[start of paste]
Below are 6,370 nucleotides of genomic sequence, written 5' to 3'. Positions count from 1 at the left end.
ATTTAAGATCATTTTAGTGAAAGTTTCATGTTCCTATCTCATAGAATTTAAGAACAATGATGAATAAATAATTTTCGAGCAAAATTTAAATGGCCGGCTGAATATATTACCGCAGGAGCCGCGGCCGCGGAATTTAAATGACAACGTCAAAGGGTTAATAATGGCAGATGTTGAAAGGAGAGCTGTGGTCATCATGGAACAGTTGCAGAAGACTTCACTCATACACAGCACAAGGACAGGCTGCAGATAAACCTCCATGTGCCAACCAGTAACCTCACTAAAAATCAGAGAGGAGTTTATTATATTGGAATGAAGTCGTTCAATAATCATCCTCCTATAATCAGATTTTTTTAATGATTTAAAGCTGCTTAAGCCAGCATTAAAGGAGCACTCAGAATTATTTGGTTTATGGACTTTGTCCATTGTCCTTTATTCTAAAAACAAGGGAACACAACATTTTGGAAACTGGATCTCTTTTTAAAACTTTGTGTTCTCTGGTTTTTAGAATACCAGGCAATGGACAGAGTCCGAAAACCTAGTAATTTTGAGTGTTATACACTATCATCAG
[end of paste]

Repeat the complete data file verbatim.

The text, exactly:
Below are 6,370 nucleotides of genomic sequence, written 5' to 3'. Positions count from 1 at the left end.
ATTTAAGATCATTTTAGTGAAAGTTTCATGTTCCTATCTCATAGAATTTAAGAACAATGATGAATAAATAATTTTCGAGCAAAATTTAAATGGCCGGCTGAATATATTACCGCAGGAGCCGCGGCCGCGGAATTTAAATGACAACGTCAAAGGGTTAATAATGGCAGATGTTGAAAGGAGAGCTGTGGTCATCATGGAACAGTTGCAGAAGACTTCACTCATACACAGCACAAGGACAGGCTGCAGATAAACCTCCATGTGCCAACCAGTAACCTCACTAAAAATCAGAGAGGAGTTTATTATATTGGAATGAAGTCGTTCAATAATCATCCTCCTATAATCAGATTTTTTTAATGATTTAAAGCTGCTTAAGCCAGCATTAAAGGAGCACTCAGAATTATTTGGTTTATGGACTTTGTCCATTGTCCTTTATTCTAAAAACAAGGGAACACAACATTTTGGAAACTGGATCTCTTTTTAAAACTTTGTGTTCTCTGGTTTTTAGAATACCAGGCAATGGACAGAGTCCGAAAACCTAGTAATTTTGAGTGTTATACACTATCATCAG